Halloween exposure

Today’s Bizarro, with a low form of trick-or-treating:

(If you’re puzzled by the odd symbols in the cartoon — Dan Piraro says there are 2 in this strip — see this Page.)

But what’s going on here? Quite a lot.

To understand this strip, you need at least to

(a) recognize the symbols (the carved pumpkins, in particular) indicating that the scene takes place on Halloween;

(b) recognize that the scene is one of trick-or-treating, a social transaction between the householder (the woman with the bowl of candy) and a child (the boy with the pumpkin bag);

(c) recall the details of such transactions, among them that children in costumes travel from house to house asking for treats such as candy (or, in some cultures, money) with the phrase “Trick or treat”, and the householder is expected to supply such treats and to guess at the identity of the costume (or at least to ask, “Who are you supposed to be?”);

(d) recognize that the boy is holding up a cellphone for the householder to view (you have to know about cellphones and how they are used);

(e) understand that the boy is offering this image in place of a costume;

(f) know who (ex-Congressman) Anthony Weiner is;

(g) know the salient details of Weiner’s sad story, in which he sent photos of his dick by cellphone to unwilling female recipients;

(h) and understand that the boy is reproducing this offense with the female householder.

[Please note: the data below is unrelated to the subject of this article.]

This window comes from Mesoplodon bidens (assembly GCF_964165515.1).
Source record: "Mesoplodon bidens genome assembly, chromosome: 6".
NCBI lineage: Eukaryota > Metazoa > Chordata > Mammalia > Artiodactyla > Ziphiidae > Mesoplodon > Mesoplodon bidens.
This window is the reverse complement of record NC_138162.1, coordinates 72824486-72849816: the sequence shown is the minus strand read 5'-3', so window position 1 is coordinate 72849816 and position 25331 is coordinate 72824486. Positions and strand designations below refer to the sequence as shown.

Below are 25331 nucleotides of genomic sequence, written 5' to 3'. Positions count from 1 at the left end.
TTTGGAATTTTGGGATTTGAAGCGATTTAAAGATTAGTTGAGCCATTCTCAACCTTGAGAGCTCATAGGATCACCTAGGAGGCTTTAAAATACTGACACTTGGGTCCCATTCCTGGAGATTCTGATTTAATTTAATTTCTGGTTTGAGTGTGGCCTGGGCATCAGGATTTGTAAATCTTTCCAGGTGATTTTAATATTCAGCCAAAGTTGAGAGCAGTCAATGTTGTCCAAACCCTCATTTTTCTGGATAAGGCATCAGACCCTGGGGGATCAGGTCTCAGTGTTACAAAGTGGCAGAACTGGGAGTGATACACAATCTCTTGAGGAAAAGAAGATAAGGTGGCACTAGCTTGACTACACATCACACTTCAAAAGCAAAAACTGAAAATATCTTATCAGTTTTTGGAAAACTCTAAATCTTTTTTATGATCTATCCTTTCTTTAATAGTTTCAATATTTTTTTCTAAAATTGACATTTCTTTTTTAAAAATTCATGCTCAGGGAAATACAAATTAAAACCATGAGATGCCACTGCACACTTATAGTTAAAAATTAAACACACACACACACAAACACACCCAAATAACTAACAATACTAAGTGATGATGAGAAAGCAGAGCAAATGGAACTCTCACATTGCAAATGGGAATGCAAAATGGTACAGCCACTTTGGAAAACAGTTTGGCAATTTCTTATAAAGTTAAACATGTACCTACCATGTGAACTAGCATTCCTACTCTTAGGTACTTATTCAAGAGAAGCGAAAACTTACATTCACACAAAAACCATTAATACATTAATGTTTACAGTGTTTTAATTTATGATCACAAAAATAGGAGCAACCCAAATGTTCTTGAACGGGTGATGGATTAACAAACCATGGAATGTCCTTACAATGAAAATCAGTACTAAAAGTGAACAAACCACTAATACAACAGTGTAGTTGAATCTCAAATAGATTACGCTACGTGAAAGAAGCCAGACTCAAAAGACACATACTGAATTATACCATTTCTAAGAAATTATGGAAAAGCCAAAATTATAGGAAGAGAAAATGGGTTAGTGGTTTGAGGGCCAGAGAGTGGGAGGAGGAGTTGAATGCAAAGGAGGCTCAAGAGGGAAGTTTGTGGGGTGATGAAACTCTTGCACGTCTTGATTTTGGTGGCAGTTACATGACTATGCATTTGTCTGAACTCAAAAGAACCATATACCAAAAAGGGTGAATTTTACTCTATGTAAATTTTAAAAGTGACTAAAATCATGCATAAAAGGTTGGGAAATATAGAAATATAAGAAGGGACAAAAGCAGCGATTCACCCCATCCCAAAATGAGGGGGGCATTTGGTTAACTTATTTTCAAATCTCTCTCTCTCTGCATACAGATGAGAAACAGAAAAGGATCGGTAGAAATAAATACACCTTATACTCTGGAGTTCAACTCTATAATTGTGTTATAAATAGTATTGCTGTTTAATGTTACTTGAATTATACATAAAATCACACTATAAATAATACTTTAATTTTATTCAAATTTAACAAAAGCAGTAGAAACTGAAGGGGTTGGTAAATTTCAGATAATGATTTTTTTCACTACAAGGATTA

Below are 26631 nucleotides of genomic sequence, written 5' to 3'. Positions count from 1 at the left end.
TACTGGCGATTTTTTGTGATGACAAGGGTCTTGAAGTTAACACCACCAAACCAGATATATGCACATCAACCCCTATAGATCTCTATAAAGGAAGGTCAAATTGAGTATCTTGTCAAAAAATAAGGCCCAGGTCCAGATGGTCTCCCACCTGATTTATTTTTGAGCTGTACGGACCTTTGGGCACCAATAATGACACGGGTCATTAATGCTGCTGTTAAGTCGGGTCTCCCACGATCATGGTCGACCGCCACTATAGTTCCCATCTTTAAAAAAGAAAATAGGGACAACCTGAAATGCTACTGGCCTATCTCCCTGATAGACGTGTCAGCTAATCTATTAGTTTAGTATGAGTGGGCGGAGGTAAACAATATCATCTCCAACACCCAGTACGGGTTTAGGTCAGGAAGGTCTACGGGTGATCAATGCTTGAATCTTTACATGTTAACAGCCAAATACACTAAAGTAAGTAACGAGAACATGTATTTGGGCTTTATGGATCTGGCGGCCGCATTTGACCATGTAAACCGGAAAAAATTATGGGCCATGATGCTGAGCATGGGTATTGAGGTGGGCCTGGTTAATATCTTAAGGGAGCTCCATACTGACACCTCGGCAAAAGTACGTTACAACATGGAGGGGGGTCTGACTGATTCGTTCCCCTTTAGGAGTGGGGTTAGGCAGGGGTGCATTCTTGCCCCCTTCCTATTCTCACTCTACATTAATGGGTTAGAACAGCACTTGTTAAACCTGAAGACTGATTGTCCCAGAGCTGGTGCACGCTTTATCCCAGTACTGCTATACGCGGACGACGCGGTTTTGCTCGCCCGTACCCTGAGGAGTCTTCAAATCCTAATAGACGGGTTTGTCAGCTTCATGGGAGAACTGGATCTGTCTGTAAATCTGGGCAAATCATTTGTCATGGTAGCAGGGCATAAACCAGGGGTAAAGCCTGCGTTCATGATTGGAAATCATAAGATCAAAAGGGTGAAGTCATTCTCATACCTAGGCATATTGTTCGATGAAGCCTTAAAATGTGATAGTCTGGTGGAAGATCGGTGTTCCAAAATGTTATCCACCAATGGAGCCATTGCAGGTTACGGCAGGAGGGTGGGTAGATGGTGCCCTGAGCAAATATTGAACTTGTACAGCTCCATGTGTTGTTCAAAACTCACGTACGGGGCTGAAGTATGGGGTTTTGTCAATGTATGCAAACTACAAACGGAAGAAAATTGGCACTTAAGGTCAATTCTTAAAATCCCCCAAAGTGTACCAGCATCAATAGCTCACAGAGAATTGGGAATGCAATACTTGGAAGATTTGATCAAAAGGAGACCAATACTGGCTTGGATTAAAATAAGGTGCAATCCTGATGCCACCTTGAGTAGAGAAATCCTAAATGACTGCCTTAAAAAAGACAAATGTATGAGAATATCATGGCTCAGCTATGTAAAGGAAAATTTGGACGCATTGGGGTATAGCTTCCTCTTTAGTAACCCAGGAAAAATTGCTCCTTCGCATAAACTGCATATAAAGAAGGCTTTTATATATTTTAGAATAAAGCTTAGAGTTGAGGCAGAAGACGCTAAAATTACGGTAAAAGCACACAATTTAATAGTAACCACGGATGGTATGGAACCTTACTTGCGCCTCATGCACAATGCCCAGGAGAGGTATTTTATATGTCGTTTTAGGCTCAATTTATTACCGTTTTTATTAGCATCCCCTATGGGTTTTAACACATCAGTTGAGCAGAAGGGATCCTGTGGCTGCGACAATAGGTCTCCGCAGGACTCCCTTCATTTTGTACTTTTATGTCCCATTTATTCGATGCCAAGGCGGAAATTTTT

(Weiner tales on this blog: 8/3/13 “The Weinerfest rolls on”, 8/4/13™ “On the Weiner watch”.)

The offense — in fact, a form of assault, in the legal sense (“In criminal and civil law, assault is an attempt to initiate harmful or offensive contact with a person, or a threat to do so. It is distinct from battery, which refers to the actual achievement of such contact.” (Wikipedia)) — is not in the dick display itself (men display their dicks negligently in some contexts, and to a welcoming, appreciative audience in others), but in the intent and reception of the act in particular contexts. Like this one.

This context has its own sad side, in a young boy’s aping Weiner’s cellphone assault, thinking that that’s clever, funny, or cute. Fortunately for us, all this is happening in Comicland, where all manner of grotesque and dreadful things happen — see Charles Addams and Edward Gorey and torture chambers as cartoon themes — and where kids flagrantly mimic the very worst of grown-up behavior. Where it’s crucial that this is not the real world.

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